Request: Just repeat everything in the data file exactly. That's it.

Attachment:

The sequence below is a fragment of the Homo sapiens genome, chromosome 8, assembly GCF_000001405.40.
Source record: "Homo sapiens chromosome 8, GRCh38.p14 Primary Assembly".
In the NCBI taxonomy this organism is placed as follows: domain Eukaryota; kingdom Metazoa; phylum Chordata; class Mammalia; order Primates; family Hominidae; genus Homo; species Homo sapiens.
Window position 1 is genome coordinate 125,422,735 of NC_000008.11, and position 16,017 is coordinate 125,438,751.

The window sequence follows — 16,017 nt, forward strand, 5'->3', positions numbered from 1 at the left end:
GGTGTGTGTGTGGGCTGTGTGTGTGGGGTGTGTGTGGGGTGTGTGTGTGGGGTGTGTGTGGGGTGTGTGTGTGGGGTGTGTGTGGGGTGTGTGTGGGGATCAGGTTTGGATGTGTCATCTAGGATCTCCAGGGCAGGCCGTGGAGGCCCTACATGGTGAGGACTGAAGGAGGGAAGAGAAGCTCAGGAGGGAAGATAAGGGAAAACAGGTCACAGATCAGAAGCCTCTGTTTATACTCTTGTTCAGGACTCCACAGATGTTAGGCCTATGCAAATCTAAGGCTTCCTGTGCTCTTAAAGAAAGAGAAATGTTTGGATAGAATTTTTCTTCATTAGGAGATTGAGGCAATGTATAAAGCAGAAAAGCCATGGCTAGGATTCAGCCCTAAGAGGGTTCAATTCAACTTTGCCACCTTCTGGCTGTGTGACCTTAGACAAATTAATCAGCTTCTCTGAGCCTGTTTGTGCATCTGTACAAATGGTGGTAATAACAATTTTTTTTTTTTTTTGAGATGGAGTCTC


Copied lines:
The sequence below is a fragment of the Homo sapiens genome, chromosome 8, assembly GCF_000001405.40.
Source record: "Homo sapiens chromosome 8, GRCh38.p14 Primary Assembly".
In the NCBI taxonomy this organism is placed as follows: domain Eukaryota; kingdom Metazoa; phylum Chordata; class Mammalia; order Primates; family Hominidae; genus Homo; species Homo sapiens.
Window position 1 is genome coordinate 125,422,735 of NC_000008.11, and position 16,017 is coordinate 125,438,751.

The window sequence follows — 16,017 nt, forward strand, 5'->3', positions numbered from 1 at the left end:
GGTGTGTGTGTGGGCTGTGTGTGTGGGGTGTGTGTGGGGTGTGTGTGTGGGGTGTGTGTGGGGTGTGTGTGTGGGGTGTGTGTGGGGTGTGTGTGGGGATCAGGTTTGGATGTGTCATCTAGGATCTCCAGGGCAGGCCGTGGAGGCCCTACATGGTGAGGACTGAAGGAGGGAAGAGAAGCTCAGGAGGGAAGATAAGGGAAAACAGGTCACAGATCAGAAGCCTCTGTTTATACTCTTGTTCAGGACTCCACAGATGTTAGGCCTATGCAAATCTAAGGCTTCCTGTGCTCTTAAAGAAAGAGAAATGTTTGGATAGAATTTTTCTTCATTAGGAGATTGAGGCAATGTATAAAGCAGAAAAGCCATGGCTAGGATTCAGCCCTAAGAGGGTTCAATTCAACTTTGCCACCTTCTGGCTGTGTGACCTTAGACAAATTAATCAGCTTCTCTGAGCCTGTTTGTGCATCTGTACAAATGGTGGTAATAACAATTTTTTTTTTTTTTTGAGATGGAGTCTC